Maine news from The Associated Press for Wednesday, June 13, 2018.

Here's a look at how AP's general news coverage is shaping up today in Maine. Questions about today's coverage plans are welcome, and should be directed to the northern New England desk at 207-772-4157.

A reminder this information is not for publication or broadcast, and these coverage plans are subject to change. Expected stories may not develop, or late-breaking news and more newsworthy events may take precedence. Advisories, digests and digest advisories will keep you up to date.

UPCOMING TOMORROW:

RANKED CHOICE VOTING

Drivers begin the laborious process of traveling to more than 500 communities across Maine to retrieve ballots for additional ranked-choice tabulations. UPCOMING: 400 words by 2 p.m.

TOP STORIES:

RANKED CHOICE VOTING

PORTLAND, Maine — The nation's biggest test of ranked-choice voting resulted in confused voters, scores of spoiled ballots and fears of impending lawsuits. But there was no widespread chaos, and proponents were already talking up expanding the system Wednesday, even before the votes were fully tallied. By Patrick Whittle and Marina Villeneuve. SENT: 735 words, photos.

MAINE PRIMARY-CONGRESS

BANGOR, Maine — A state lawmaker who served in the U.S. Marine Corps had the most first-place votes in a Democratic congressional primary Tuesday, but it'll take additional tabulations to determine if he earned the right to challenge two-term Republican incumbent Rep. Bruce Poliquin. Jared Golden, of Lewiston, had collected about 50 percent of the vote with about two-thirds of the votes counted early Wednesday. If there's no majority, then the ballots will be shipped to the state capital for additional tabulations next week under ranked-choice voting. SENT: 340 words.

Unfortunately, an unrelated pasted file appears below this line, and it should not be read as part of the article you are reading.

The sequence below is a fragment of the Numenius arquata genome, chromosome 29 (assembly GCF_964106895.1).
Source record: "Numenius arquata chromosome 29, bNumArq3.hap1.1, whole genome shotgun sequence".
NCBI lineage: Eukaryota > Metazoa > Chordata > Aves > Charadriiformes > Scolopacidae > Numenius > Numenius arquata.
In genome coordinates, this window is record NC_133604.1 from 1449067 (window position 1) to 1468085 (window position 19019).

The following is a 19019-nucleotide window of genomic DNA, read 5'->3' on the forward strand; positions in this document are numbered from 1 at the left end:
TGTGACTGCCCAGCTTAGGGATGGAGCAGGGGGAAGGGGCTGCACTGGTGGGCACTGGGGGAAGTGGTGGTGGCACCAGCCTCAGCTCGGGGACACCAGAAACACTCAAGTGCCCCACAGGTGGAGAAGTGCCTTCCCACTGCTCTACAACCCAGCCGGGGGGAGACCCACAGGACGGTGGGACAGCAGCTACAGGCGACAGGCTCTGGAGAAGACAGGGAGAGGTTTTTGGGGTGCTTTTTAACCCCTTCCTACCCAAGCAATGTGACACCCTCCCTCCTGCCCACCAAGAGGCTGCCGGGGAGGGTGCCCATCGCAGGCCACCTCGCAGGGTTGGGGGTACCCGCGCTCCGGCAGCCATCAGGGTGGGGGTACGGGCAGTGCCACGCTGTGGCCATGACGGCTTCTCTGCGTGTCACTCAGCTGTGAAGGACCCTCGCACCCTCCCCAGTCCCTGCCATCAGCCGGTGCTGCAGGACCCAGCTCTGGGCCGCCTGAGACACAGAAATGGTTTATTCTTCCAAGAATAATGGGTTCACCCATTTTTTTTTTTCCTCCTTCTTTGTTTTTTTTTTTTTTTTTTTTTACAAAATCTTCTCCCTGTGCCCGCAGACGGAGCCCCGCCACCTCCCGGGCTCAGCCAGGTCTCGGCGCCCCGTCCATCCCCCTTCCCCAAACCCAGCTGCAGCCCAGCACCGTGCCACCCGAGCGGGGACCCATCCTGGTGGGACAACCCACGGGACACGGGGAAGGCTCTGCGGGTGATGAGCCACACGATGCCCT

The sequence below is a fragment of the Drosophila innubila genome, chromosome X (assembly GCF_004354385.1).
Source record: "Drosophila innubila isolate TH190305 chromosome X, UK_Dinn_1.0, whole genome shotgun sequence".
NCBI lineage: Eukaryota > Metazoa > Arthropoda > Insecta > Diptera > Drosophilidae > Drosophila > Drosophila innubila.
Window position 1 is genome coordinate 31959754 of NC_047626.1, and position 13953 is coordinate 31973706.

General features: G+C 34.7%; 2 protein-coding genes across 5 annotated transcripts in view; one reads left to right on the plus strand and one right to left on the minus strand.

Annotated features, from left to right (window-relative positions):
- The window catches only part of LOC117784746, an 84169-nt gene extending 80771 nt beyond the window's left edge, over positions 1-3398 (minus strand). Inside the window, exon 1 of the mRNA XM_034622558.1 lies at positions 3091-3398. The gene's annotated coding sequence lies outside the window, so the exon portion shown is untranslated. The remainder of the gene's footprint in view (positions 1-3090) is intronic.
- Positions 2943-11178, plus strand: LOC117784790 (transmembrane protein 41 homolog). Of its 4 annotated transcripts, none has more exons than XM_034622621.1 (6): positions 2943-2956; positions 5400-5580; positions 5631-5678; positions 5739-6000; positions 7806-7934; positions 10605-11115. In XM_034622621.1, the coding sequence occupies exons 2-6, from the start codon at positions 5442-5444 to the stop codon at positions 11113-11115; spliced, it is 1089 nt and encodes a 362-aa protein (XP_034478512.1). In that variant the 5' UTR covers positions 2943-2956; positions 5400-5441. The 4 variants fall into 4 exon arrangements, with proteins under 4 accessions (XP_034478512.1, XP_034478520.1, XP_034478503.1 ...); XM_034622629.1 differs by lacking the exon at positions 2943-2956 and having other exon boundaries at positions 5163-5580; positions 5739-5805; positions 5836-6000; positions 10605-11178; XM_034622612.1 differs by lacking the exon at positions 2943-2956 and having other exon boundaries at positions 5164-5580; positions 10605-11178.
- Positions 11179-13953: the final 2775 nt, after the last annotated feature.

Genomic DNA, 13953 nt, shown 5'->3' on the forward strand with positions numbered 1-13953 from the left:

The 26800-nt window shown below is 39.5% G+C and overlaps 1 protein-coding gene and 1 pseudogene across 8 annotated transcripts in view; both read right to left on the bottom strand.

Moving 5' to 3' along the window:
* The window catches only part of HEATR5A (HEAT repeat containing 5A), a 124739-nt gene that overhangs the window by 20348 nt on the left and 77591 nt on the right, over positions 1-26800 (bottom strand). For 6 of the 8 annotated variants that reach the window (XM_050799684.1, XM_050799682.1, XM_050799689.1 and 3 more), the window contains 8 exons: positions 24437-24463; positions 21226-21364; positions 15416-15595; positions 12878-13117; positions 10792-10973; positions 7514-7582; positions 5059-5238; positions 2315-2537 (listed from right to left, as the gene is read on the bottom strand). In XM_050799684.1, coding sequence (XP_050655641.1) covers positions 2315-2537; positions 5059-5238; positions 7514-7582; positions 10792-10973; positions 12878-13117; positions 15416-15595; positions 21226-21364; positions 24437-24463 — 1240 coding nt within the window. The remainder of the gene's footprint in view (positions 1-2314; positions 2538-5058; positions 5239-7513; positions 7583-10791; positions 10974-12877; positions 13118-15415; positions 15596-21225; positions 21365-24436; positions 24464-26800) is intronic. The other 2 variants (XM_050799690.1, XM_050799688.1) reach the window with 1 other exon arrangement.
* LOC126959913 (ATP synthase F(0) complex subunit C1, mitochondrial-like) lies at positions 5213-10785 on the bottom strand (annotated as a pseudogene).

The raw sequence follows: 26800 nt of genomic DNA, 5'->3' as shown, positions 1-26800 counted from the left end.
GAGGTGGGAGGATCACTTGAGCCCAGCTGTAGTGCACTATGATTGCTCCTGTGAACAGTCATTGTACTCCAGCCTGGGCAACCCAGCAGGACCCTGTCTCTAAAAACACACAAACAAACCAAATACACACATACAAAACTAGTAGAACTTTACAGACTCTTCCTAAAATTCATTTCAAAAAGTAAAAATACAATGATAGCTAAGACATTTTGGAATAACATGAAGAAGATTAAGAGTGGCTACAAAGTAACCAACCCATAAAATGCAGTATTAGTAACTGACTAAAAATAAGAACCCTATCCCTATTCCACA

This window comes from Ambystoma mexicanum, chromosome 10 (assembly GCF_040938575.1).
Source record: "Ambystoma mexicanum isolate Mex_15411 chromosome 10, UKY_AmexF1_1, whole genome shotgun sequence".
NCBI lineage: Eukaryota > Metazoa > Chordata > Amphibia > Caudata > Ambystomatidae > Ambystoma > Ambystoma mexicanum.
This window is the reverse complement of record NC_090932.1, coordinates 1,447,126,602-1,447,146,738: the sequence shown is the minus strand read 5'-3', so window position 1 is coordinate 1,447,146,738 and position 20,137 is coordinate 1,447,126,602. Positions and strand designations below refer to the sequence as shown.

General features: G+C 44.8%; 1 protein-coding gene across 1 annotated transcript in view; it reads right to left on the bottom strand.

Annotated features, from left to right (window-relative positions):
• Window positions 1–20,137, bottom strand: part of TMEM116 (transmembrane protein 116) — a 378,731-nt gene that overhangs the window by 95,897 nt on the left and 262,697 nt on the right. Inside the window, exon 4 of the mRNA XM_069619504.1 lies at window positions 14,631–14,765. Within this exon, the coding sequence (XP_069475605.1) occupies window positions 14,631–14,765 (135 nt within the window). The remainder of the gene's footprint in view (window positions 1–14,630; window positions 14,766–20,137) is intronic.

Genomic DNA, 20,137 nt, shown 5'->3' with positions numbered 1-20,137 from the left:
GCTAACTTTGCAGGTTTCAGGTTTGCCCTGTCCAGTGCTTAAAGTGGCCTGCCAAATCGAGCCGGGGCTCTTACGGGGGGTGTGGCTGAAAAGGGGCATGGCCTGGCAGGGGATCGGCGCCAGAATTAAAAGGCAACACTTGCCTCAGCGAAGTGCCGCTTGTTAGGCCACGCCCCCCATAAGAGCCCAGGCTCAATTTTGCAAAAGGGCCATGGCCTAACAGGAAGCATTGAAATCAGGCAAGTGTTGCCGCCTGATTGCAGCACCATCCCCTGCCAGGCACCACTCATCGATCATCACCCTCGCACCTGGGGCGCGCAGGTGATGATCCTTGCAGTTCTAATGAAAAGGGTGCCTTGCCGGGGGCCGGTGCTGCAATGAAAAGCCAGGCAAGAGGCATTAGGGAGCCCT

Also:

BC-Primary Rdp.

SMALLBIZ-SMALL TALK-FOOD TRUCKS

NEW YORK — Starting a food truck to sell tacos or barbecue on downtown streets may seem easy or fun, but owners are finding they need more sophisticated plans now that the novelty has worn off. A culinary fad a decade ago, food trucks have lost some luster and even new ones may not draw a crowd. Many prospective restaurateurs now use trucks as low-cost test kitchens and as literal marketing vehicles. And food truck operators soon realize they need to think strategically — especially about the winter. By Joyce M. Rosenberg. SENT: 1,000 words.

IN BRIEF:

MAPLE SEASON: Vermont's longer-than-average maple season helped make it the nation's largest producer of maple syrup, yielding 1.9 million gallons of the sweet stuff this year.

ECONOMIC DEVELOPMENT COMMISSIONER: The head of Maine's economic development office plans to step down next week.

BANK ROBBER: Officials say a man who said he had a gun robbed a Maine bank.

HIGH SCHOOL GRADUATE-ICE CREAM PARLOR: A high school student in Maine is now the proud owner of an ice cream parlor that he purchased a month before his graduation.

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